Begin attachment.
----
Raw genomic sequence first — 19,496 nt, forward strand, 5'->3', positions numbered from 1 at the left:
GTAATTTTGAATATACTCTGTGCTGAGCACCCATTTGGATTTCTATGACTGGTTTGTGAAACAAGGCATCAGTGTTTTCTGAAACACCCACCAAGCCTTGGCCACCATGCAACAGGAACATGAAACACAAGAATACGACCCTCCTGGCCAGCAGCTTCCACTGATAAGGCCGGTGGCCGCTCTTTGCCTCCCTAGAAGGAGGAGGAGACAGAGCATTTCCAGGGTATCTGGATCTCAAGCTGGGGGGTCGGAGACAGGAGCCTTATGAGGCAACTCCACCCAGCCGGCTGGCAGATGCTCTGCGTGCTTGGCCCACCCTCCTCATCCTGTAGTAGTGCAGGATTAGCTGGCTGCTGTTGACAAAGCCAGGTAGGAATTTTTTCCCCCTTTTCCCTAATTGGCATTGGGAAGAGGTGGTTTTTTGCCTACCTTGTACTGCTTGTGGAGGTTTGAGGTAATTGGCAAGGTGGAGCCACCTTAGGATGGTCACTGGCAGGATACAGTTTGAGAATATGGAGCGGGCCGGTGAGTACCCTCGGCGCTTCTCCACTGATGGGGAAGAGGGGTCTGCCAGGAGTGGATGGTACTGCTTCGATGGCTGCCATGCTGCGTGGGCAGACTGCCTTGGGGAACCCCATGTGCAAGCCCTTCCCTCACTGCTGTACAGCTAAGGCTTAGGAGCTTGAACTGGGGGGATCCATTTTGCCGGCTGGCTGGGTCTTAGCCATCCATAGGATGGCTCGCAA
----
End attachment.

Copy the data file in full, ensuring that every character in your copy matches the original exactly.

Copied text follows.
Raw genomic sequence first — 19,496 nt, forward strand, 5'->3', positions numbered from 1 at the left:
GTAATTTTGAATATACTCTGTGCTGAGCACCCATTTGGATTTCTATGACTGGTTTGTGAAACAAGGCATCAGTGTTTTCTGAAACACCCACCAAGCCTTGGCCACCATGCAACAGGAACATGAAACACAAGAATACGACCCTCCTGGCCAGCAGCTTCCACTGATAAGGCCGGTGGCCGCTCTTTGCCTCCCTAGAAGGAGGAGGAGACAGAGCATTTCCAGGGTATCTGGATCTCAAGCTGGGGGGTCGGAGACAGGAGCCTTATGAGGCAACTCCACCCAGCCGGCTGGCAGATGCTCTGCGTGCTTGGCCCACCCTCCTCATCCTGTAGTAGTGCAGGATTAGCTGGCTGCTGTTGACAAAGCCAGGTAGGAATTTTTTCCCCCTTTTCCCTAATTGGCATTGGGAAGAGGTGGTTTTTTGCCTACCTTGTACTGCTTGTGGAGGTTTGAGGTAATTGGCAAGGTGGAGCCACCTTAGGATGGTCACTGGCAGGATACAGTTTGAGAATATGGAGCGGGCCGGTGAGTACCCTCGGCGCTTCTCCACTGATGGGGAAGAGGGGTCTGCCAGGAGTGGATGGTACTGCTTCGATGGCTGCCATGCTGCGTGGGCAGACTGCCTTGGGGAACCCCATGTGCAAGCCCTTCCCTCACTGCTGTACAGCTAAGGCTTAGGAGCTTGAACTGGGGGGATCCATTTTGCCGGCTGGCTGGGTCTTAGCCATCCATAGGATGGCTCGCAA